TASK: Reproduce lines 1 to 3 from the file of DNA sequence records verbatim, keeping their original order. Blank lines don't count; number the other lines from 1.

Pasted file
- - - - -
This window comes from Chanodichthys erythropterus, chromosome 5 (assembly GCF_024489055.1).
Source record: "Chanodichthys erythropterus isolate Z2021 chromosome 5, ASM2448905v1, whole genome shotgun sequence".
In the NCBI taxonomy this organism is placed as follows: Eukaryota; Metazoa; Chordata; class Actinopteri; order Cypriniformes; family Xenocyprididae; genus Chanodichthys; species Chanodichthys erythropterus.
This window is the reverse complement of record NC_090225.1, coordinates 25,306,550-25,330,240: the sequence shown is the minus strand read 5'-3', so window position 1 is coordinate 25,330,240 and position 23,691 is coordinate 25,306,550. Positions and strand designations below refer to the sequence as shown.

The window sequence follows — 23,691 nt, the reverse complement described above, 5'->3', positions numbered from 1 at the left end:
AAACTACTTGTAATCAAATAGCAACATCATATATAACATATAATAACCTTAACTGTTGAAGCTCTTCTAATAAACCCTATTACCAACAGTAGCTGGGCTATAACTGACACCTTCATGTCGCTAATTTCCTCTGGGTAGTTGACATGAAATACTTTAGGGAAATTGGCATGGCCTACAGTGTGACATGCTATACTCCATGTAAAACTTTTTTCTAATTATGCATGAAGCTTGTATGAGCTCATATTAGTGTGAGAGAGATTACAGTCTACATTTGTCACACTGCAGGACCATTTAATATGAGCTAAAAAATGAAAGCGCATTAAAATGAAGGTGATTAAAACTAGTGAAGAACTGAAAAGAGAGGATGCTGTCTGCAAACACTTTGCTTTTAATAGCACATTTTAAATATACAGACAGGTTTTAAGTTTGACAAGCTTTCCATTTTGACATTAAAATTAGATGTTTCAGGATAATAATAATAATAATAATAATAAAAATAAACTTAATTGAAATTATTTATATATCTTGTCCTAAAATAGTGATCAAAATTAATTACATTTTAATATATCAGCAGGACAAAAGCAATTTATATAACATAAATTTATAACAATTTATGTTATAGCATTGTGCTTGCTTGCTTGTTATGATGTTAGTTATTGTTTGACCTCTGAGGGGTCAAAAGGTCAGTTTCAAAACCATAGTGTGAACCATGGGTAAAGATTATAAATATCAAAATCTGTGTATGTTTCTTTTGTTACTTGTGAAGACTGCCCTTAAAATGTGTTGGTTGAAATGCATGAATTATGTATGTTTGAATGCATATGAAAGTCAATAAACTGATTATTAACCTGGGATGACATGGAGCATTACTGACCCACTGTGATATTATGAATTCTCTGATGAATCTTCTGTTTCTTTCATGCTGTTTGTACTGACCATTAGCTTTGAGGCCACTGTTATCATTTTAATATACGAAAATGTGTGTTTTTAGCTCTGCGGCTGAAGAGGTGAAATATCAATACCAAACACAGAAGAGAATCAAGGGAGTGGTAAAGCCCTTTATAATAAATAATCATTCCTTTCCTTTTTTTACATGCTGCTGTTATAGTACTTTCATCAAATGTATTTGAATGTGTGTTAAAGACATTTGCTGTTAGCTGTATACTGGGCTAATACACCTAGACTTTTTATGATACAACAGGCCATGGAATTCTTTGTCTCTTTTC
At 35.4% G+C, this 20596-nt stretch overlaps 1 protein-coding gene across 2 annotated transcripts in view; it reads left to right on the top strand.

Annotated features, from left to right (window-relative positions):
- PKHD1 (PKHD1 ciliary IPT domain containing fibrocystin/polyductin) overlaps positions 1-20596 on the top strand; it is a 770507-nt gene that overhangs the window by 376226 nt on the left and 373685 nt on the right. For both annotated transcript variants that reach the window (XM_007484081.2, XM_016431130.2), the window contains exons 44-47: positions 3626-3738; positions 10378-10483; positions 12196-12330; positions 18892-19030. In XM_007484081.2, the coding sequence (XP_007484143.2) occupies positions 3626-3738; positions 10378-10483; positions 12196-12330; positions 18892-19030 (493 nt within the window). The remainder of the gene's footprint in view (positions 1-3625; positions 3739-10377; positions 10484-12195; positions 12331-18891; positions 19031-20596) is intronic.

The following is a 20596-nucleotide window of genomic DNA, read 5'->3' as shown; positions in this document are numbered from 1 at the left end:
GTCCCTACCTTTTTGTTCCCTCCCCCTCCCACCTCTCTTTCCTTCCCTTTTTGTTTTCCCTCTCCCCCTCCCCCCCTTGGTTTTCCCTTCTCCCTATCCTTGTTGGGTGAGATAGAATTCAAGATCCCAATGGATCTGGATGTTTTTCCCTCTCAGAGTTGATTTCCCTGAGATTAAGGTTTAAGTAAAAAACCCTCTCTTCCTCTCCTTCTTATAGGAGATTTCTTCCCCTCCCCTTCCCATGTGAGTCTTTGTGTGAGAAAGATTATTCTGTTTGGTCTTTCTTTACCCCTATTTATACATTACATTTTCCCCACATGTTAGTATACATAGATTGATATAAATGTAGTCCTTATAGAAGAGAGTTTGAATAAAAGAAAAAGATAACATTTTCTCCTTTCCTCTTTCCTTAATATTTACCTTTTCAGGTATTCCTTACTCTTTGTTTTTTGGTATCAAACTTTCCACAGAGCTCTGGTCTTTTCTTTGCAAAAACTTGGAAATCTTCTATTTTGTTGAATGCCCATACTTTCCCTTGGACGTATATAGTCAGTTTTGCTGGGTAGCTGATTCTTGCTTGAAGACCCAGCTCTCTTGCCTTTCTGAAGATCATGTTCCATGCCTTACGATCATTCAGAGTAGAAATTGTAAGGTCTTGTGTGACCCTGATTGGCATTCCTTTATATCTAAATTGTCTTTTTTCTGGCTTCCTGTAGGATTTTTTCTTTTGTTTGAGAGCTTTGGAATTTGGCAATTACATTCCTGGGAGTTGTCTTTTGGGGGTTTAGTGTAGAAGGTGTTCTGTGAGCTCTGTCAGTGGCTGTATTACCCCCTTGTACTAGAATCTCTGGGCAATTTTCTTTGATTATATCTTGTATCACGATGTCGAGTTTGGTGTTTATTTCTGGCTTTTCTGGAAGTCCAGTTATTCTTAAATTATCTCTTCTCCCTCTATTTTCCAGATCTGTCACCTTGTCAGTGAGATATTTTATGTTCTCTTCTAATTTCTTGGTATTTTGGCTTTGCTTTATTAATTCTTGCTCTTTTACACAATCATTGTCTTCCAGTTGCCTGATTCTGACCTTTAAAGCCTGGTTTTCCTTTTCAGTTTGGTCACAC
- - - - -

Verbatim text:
This window comes from Chanodichthys erythropterus, chromosome 5 (assembly GCF_024489055.1).
Source record: "Chanodichthys erythropterus isolate Z2021 chromosome 5, ASM2448905v1, whole genome shotgun sequence".
In the NCBI taxonomy this organism is placed as follows: Eukaryota; Metazoa; Chordata; class Actinopteri; order Cypriniformes; family Xenocyprididae; genus Chanodichthys; species Chanodichthys erythropterus.